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Stay tuned, folks. Kenneth Stepp, http://www.steppforcongress.blogspot.com

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Gary Kilbride:

Bill Cullo's comment about obsolete poll data reminded me of a race in my congressional district, NV-1, in 1994. Incumbent Democrat Jim Bilbray was expected to cruise to victory against veterinarian John Ensign. In fact, Mason-Dixon released a poll about a week before election day giving Bilbray a considerable lead.

However, almost simultaneous to that release the right leaning Las Vegas Review Journal published a story that a Bilbray advisor would benefit financially by about $7 million from a land deal that Bilbray proposed in congress and was on the verge of being passed. That story got bigger by the day and made its way into newscasts and late commericals. Meanwhile, the pundits kept quoting the old poll margin while you knew it couldn't be accurate. There aren't exactly rapid fire releases of polls in House races to gauge late developments.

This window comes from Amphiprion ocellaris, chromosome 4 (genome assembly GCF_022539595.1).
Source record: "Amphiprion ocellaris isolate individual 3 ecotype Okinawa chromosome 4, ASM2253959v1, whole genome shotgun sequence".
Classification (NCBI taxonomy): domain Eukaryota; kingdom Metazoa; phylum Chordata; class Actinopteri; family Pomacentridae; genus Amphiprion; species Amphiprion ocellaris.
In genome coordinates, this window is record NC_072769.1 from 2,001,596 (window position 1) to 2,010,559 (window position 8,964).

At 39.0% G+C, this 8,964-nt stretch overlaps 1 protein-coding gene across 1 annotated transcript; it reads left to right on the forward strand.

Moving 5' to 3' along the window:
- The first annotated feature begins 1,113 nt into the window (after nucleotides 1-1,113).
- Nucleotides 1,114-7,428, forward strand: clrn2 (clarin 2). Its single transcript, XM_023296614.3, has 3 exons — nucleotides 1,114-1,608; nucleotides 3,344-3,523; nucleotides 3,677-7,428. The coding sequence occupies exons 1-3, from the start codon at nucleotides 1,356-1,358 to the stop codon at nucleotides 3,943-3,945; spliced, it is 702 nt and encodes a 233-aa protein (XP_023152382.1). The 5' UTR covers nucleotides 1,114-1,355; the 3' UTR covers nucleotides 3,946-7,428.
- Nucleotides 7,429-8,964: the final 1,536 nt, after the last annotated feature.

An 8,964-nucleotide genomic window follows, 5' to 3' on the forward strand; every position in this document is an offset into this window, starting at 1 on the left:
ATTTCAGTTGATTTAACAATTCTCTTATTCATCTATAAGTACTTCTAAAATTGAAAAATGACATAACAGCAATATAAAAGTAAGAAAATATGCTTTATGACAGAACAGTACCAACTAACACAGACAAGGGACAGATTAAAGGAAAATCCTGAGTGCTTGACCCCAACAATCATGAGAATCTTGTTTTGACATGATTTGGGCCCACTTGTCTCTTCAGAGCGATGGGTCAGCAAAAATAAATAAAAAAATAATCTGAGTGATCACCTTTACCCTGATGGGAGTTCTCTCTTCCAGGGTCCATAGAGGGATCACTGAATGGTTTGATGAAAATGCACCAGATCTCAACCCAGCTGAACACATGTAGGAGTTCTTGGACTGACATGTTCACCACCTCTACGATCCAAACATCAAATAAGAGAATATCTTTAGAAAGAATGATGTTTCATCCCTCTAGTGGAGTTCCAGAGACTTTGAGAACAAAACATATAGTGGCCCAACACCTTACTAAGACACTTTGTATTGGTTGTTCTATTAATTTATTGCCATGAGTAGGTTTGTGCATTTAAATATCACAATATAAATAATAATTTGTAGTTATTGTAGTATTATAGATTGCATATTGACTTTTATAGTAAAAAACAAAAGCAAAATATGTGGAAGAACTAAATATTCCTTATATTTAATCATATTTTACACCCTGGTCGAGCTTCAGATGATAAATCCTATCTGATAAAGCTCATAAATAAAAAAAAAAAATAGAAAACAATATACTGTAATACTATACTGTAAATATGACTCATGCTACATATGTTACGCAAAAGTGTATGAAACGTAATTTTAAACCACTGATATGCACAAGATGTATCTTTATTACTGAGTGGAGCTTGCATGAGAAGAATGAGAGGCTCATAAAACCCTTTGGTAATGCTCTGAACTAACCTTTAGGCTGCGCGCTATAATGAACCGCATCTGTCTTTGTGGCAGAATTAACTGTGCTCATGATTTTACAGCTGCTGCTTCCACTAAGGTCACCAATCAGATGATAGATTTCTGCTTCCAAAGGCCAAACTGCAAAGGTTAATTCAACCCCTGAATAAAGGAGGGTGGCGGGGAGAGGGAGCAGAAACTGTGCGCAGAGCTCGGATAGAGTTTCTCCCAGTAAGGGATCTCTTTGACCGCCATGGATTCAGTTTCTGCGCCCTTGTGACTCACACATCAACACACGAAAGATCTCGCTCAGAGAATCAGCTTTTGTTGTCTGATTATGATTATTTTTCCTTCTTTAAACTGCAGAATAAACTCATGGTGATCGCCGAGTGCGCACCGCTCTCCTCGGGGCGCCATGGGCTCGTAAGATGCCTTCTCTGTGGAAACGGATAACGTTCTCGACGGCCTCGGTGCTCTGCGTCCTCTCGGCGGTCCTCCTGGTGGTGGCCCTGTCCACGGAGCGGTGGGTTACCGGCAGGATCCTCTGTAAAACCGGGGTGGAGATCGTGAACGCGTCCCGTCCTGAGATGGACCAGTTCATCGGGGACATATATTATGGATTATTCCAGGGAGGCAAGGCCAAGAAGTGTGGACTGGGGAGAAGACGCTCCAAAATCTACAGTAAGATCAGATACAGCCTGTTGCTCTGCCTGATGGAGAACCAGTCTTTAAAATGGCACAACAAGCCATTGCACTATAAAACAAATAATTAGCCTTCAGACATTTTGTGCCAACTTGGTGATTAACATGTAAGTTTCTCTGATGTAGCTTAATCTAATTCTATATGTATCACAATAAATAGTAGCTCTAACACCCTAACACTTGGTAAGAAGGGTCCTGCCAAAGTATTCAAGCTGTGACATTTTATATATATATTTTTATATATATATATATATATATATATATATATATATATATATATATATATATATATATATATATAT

Sure enough, Ensign took advantage of the perfect storm GOP year and the late scandal to upset Bilbray by about 1400 votes. It's very possible he never would have had a political career minus that Bilbray scandal, but now he is looking at easy re-election this year and perhaps more terms to follow.